The Grand Expositions

Eighteen of the fairs were held before the Civil War. Then, after the war, OMI joined with the Chamber of Commerce and the new Board of Trade to hold expositions to try to jumpstart an economy that was hard hit by the war. In 1870, they held the first of the Grand Industrial Expositions at Saengerfest Halle, at 14th and Elm.

In an interview for the documentary Music Hall: Cincinnati Finds Its Voice, Kreppel described the expositions:

''They certainly wanted to show arts and manufacturers and those two terms meant something very different then than they do to us today. We're talking about all of the manufactured arts. Halls full of paintings. Halls full of horticultural specimens. Halls full of architectural art. And they were also talking about halls full of machine tools, early machine tools, lots of steam engines. And all sorts of new pieces of equipment. This was the time of great growth in the American patent office and the spirit of invention was everywhere. And that was quite at the center of the Grand Expositions.''

The Grand Expositions lasted 30 days and drew tens of thousands of people from the entire Midwest region. By 1872, 500,000 people attended. Dr. Kreppel describes the scene:

''Can you picture these folks slogging down the canal? No buses. No public transportation to speak of. It must have been pretty messy just getting there. But they came to see seven acres of machinery in motion and they left $100,000 plus in the city coffers.''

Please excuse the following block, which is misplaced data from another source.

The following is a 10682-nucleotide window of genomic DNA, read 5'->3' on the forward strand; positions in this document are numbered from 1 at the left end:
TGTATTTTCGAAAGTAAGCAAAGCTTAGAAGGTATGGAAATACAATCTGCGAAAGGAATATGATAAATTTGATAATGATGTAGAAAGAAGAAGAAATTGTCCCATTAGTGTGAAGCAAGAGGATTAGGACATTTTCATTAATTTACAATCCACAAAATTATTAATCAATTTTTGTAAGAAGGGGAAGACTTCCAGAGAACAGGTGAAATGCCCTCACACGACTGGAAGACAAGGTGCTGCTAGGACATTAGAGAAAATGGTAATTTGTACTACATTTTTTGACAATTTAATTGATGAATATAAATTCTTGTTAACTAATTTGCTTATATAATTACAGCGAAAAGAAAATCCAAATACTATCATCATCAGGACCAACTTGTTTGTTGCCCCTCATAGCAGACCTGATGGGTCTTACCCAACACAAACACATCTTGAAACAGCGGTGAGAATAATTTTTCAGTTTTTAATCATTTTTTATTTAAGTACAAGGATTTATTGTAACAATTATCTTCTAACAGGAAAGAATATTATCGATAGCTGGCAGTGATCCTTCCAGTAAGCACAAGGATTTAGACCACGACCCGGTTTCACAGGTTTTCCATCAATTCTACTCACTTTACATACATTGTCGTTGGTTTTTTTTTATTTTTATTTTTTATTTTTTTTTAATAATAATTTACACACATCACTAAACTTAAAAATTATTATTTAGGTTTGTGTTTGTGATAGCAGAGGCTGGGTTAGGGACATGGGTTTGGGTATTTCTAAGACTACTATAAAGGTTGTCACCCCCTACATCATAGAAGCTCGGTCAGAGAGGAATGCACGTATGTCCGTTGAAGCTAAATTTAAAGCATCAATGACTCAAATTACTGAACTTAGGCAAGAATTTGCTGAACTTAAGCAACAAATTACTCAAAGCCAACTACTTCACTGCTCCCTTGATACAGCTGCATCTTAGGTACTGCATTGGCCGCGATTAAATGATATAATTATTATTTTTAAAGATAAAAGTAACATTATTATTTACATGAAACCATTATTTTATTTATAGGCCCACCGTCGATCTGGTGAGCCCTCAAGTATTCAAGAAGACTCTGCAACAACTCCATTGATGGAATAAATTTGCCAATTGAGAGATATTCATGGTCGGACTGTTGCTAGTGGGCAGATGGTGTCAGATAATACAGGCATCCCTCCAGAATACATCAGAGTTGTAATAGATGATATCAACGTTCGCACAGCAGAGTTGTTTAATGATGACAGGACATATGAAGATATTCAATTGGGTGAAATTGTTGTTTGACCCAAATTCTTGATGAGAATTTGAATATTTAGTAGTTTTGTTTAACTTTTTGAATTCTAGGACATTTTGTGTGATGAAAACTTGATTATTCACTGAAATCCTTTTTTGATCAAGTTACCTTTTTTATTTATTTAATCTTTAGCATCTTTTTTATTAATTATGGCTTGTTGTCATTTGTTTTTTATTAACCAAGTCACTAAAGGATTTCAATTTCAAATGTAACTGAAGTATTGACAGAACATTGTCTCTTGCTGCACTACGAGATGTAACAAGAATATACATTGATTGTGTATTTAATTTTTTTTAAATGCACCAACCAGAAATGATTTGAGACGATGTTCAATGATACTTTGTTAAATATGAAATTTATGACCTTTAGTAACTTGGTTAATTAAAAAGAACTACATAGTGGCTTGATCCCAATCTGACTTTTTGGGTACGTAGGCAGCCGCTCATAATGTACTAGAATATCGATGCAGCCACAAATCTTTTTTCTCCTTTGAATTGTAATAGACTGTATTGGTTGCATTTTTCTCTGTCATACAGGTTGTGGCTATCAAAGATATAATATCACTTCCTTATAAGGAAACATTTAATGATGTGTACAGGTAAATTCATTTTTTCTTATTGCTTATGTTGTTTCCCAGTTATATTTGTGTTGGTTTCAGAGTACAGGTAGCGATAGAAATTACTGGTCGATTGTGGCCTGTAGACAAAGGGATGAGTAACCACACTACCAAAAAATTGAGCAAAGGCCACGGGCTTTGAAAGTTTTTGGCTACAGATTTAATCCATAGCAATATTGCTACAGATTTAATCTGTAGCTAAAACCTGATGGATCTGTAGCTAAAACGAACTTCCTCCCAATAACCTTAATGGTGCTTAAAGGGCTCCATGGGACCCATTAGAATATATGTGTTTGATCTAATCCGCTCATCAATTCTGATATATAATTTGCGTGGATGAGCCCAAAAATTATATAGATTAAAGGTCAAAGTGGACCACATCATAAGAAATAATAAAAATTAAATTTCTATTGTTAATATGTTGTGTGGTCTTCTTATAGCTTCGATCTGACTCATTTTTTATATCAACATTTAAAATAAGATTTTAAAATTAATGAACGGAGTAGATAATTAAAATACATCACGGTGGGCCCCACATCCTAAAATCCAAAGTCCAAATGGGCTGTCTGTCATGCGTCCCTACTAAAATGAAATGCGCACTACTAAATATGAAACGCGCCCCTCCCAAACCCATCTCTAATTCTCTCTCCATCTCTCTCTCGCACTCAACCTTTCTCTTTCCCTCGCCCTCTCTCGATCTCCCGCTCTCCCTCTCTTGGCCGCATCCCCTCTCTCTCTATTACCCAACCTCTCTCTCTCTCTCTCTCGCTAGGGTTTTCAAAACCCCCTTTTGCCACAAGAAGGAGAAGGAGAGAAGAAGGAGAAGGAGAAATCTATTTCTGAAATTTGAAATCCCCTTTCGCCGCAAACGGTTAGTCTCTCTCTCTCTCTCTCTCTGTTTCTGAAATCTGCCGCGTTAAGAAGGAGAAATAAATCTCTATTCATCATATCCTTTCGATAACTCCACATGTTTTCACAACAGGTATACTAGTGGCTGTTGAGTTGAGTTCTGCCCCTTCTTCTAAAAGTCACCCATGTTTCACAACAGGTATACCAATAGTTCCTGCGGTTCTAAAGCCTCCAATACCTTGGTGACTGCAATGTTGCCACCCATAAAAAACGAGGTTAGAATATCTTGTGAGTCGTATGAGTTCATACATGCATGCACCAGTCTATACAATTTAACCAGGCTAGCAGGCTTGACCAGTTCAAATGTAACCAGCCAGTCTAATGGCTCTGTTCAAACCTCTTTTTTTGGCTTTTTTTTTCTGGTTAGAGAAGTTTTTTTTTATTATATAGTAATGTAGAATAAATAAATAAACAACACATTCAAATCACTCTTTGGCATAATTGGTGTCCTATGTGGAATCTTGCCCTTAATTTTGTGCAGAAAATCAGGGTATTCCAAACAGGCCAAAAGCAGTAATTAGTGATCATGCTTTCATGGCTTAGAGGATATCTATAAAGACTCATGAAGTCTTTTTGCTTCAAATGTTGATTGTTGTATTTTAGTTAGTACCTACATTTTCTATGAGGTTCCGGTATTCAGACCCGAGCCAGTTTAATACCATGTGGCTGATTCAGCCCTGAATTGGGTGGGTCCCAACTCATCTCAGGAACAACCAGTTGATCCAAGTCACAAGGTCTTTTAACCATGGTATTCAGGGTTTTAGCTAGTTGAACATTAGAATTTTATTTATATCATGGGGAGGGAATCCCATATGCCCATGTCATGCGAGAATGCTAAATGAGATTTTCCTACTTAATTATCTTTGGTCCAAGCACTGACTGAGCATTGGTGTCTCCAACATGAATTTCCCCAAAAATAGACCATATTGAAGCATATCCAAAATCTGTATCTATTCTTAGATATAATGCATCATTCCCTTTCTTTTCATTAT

So by 1875, when discussions began about building Music Hall, the OMI directors were looking for a permanent building in which to hold these expositions. Despite the initial controversy, Reuben Springer was able to bring together the interests of the city fathers, the mechanics and others to get the north and south wings built in time for the 1879 Industrial Exhibition. Still, because of the size of the Grand Expositions, Music Hall wasn't the only structure, but it was the centerpiece.

The last of the Grand Industrial Expositions, held in 1888, was intended to showcase the entire region and celebrate the centennial of the Ohio Valley. Visitors were treated to an art gallery as well as industrial inventions of all kinds. The newest phenomenon was electrical lighting and exhibits everywhere featured electrical lighting displays. Says Kreppel:

''Among the wonders, for example, in one of the horticultural areas, you could see the beautiful flower displays interspersed with flowers made of electric light bulbs that were variously turned off and on.''

Thomas Edison's company created an amazing display of one huge incandescent bulb, 30 feet high, using 150,000 light bulbs to create it. This provided a new opportunity for visitors, too, because, with electrical lights, they could view the grand outdoor exhibits at night.